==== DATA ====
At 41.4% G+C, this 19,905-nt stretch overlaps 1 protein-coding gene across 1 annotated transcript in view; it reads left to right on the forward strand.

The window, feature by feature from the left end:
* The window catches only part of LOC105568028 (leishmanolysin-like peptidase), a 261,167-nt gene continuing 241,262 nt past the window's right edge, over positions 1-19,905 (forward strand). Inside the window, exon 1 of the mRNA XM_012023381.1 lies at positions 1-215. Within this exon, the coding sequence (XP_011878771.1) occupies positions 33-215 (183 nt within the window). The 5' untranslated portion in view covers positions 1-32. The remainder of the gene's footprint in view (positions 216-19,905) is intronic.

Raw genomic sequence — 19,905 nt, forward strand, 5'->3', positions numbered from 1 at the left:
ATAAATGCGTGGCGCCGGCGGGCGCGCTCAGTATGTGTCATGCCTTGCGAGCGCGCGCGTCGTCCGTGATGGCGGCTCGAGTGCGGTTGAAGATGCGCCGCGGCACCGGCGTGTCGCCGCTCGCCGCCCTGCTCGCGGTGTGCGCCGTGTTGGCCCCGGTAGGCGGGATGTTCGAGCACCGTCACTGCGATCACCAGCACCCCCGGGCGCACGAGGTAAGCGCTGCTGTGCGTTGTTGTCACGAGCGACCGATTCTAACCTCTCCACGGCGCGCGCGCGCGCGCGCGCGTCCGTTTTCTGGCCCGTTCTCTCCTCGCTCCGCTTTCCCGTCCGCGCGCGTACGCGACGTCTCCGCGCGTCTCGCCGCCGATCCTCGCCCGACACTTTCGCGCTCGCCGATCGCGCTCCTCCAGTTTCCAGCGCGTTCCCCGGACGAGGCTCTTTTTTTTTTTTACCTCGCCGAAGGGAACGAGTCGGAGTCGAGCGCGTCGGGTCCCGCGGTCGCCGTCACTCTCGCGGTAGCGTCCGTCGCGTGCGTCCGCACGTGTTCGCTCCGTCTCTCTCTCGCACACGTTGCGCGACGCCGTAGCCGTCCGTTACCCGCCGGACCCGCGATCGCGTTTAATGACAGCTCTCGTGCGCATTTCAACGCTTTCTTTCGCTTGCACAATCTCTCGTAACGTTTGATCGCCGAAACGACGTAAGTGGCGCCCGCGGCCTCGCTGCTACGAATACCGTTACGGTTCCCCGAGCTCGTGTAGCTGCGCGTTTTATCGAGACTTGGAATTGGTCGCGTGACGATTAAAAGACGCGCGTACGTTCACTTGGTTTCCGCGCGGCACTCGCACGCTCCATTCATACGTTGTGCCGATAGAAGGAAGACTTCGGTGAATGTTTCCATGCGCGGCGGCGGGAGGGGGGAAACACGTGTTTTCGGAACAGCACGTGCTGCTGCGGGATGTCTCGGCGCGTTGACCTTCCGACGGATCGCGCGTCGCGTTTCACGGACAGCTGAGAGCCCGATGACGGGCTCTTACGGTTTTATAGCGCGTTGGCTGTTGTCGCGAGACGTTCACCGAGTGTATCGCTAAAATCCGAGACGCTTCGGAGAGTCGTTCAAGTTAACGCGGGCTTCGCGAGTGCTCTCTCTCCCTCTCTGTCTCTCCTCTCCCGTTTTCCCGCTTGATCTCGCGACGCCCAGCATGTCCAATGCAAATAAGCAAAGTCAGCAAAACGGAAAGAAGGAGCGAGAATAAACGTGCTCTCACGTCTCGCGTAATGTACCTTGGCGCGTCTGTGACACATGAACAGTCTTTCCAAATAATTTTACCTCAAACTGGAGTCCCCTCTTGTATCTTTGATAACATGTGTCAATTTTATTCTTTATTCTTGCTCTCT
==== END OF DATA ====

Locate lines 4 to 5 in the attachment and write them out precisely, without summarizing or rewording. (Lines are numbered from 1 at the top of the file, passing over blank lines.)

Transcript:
Raw genomic sequence — 19,905 nt, forward strand, 5'->3', positions numbered from 1 at the left:
ATAAATGCGTGGCGCCGGCGGGCGCGCTCAGTATGTGTCATGCCTTGCGAGCGCGCGCGTCGTCCGTGATGGCGGCTCGAGTGCGGTTGAAGATGCGCCGCGGCACCGGCGTGTCGCCGCTCGCCGCCCTGCTCGCGGTGTGCGCCGTGTTGGCCCCGGTAGGCGGGATGTTCGAGCACCGTCACTGCGATCACCAGCACCCCCGGGCGCACGAGGTAAGCGCTGCTGTGCGTTGTTGTCACGAGCGACCGATTCTAACCTCTCCACGGCGCGCGCGCGCGCGCGCGCGTCCGTTTTCTGGCCCGTTCTCTCCTCGCTCCGCTTTCCCGTCCGCGCGCGTACGCGACGTCTCCGCGCGTCTCGCCGCCGATCCTCGCCCGACACTTTCGCGCTCGCCGATCGCGCTCCTCCAGTTTCCAGCGCGTTCCCCGGACGAGGCTCTTTTTTTTTTTTACCTCGCCGAAGGGAACGAGTCGGAGTCGAGCGCGTCGGGTCCCGCGGTCGCCGTCACTCTCGCGGTAGCGTCCGTCGCGTGCGTCCGCACGTGTTCGCTCCGTCTCTCTCTCGCACACGTTGCGCGACGCCGTAGCCGTCCGTTACCCGCCGGACCCGCGATCGCGTTTAATGACAGCTCTCGTGCGCATTTCAACGCTTTCTTTCGCTTGCACAATCTCTCGTAACGTTTGATCGCCGAAACGACGTAAGTGGCGCCCGCGGCCTCGCTGCTACGAATACCGTTACGGTTCCCCGAGCTCGTGTAGCTGCGCGTTTTATCGAGACTTGGAATTGGTCGCGTGACGATTAAAAGACGCGCGTACGTTCACTTGGTTTCCGCGCGGCACTCGCACGCTCCATTCATACGTTGTGCCGATAGAAGGAAGACTTCGGTGAATGTTTCCATGCGCGGCGGCGGGAGGGGGGAAACACGTGTTTTCGGAACAGCACGTGCTGCTGCGGGATGTCTCGGCGCGTTGACCTTCCGACGGATCGCGCGTCGCGTTTCACGGACAGCTGAGAGCCCGATGACGGGCTCTTACGGTTTTATAGCGCGTTGGCTGTTGTCGCGAGACGTTCACCGAGTGTATCGCTAAAATCCGAGACGCTTCGGAGAGTCGTTCAAGTTAACGCGGGCTTCGCGAGTGCTCTCTCTCCCTCTCTGTCTCTCCTCTCCCGTTTTCCCGCTTGATCTCGCGACGCCCAGCATGTCCAATGCAAATAAGCAAAGTCAGCAAAACGGAAAGAAGGAGCGAGAATAAACGTGCTCTCACGTCTCGCGTAATGTACCTTGGCGCGTCTGTGACACATGAACAGTCTTTCCAAATAATTTTACCTCAAACTGGAGTCCCCTCTTGTATCTTTGATAACATGTGTCAATTTTATTCTTTATTCTTGCTCTCT